The Education of Augie Merasty by Joseph Auguste Merasty with David Carpenter, University of Regina Press
Augie Merasty was not yet six years old when his father put him in a canoe to begin the journey to the St. Therese Residential School in Sturgeon Landing, Saskatchewan. The year was 1935. They lost about a day of travel time because Augie’s dad shot a moose and caught some fish along the way, and the meat had to be butchered and dried and the fish smoked. Sixty-five years later, writer David Carpenter got a call from the University of Saskatchewan: an “old fellow up north” was looking for some help with his memoir. The Education of Augie Merasty is the result.
It has become well known in Canada that the residential school system, conceived to assimilate First Nations children, was a site of brutal abuse, psychological, physical and sexual. It is also one of the root causes of the loss of First Nations cultures and languages, as well as a great deal of suffering. As time passes more details have emerged: beatings, rapes, a homemade electric chair. But in all the discussion the voices of the survivors, their own words and individual experiences, have been largely absent. Thanks to Augie Merasty’s determination, we have his story now.
The Education of Augie Merasty is a tiny book, just the size of a large postcard, and hardly longer – 110 pages total, forty-five of which are David Carpenter’s introduction and afterword. The cover is an understated but poignant image of a single lost mitten lying on the snow, referring perhaps to the time Merasty, a small child, was sent back out into a blizzard, inadequately dressed, to find a pair of lost mittens which were obviously already buried by blowing snow.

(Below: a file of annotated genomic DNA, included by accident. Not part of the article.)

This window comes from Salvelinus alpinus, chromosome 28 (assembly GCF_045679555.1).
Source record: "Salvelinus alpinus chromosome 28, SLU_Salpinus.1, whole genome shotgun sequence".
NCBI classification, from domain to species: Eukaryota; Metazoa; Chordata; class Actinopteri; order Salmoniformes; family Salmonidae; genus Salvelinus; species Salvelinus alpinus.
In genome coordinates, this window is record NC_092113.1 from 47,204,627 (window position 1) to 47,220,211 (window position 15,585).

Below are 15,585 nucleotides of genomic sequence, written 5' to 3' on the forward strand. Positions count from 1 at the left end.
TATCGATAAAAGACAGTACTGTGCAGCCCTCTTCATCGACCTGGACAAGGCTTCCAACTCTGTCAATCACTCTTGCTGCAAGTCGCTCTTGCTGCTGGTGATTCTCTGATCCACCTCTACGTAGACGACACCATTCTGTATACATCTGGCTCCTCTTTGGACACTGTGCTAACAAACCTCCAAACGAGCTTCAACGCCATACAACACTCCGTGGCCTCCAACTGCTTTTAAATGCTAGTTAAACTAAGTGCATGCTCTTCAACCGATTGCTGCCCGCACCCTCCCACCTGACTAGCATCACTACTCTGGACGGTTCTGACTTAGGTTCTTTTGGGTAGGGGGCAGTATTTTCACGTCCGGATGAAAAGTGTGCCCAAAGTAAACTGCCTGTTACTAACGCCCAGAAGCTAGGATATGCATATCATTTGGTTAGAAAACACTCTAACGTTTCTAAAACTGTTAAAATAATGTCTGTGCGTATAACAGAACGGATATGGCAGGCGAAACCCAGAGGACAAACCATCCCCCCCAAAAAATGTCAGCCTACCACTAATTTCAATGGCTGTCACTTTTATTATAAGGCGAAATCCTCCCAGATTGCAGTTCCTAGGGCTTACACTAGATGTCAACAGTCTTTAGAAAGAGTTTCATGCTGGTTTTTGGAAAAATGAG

The terrible beatings of small children, disgusting food, sexual abuse and blistering contempt are all here, but in the context of young Merasty’s life at the school they are more affecting than any news report. Augie Merasty’s personality really comes through – his intelligence, his charm, his playfulness and warm heart. Beatings in general are much easier to read about than accounts of a child you have come to know and like as an individual being beaten with the fists of a grown man until he bleeds from the mouth and nose.
Merasty supplies the bigger picture beautifully. In addition to cruel nuns, there were loving nuns. As well as pedophiles and batterers, there were kind priests. Along with beatings and abuse, there were childhood games, sledding in winter, boyish pranks. Not to forgive any of the abuse, but to enlarge the picture of a life, and to emphasize the great resilience of Merasty’s loving heart, a miracle out of so much suffering.
Carpenter’s intro and afterword are important, telling the story of the struggle to get Merasty’s story completed over a span of years in spite of the fact that he lived up north in an isolated cabin with no phone, computer, Internet, or car. All further complicated by his alcoholism, poverty and social disconnection. It is a tribute to Merasty’s commitment that the story got finished at all.
The text as it stands feels slight. Carpenter makes clear how difficult it was to pull together the material, and it must have been a herculean effort on Merasty’s part to revisit such trauma. But there is still not enough here for a whole satisfying book. Another short memoir, more historical context, an account by one of Merasty’s family members of how his residential school experiences affected him later in life – any number of options might have amplified this text. As it is, Merasty’s story feels too lightweight, doing a disservice to an important addition to Canadians’ knowledge of our common history.
Elise Moser’s YA novel, Lily and Taylor, appeared from Groundwood Books; she also edited Salut King Kong: New English Writing from Quebec from Véhicule Press. She is currently coordinating the Atwater Library’s Atwater Writers Exhibition.